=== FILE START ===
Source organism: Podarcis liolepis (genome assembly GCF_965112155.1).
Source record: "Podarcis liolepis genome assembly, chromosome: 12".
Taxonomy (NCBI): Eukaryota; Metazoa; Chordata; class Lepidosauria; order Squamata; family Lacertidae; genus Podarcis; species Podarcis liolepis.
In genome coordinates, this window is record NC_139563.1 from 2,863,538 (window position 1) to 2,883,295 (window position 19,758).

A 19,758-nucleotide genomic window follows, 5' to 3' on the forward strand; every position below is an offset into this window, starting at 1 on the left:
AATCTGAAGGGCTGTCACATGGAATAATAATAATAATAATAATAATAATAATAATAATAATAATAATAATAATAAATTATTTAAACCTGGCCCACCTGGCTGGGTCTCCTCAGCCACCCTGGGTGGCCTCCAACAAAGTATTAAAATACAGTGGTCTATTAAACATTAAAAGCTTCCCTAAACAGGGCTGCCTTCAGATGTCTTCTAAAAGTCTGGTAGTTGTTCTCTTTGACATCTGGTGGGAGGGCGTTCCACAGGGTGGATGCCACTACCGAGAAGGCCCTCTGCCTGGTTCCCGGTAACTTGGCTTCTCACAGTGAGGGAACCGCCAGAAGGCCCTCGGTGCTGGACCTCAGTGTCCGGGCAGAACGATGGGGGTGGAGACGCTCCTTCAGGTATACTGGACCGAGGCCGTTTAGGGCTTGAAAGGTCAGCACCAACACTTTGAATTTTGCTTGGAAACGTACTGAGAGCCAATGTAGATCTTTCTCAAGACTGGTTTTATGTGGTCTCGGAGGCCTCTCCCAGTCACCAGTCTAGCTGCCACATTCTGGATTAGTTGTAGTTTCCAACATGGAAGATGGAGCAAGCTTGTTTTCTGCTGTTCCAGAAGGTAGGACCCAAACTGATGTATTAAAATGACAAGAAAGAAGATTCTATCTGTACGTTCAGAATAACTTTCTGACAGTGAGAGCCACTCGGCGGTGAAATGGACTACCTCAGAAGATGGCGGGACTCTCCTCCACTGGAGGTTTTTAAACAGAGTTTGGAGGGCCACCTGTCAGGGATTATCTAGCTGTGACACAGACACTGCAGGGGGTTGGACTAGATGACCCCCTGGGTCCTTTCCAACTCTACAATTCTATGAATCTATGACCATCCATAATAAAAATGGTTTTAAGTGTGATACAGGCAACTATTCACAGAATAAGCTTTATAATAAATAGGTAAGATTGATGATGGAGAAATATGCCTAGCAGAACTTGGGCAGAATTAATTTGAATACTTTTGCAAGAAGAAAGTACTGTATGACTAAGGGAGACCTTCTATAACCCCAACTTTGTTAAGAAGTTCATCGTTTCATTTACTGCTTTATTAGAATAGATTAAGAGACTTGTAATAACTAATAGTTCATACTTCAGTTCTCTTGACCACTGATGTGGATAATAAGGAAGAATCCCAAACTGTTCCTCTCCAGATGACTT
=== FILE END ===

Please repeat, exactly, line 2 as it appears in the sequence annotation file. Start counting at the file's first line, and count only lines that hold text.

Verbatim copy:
Source record: "Podarcis liolepis genome assembly, chromosome: 12".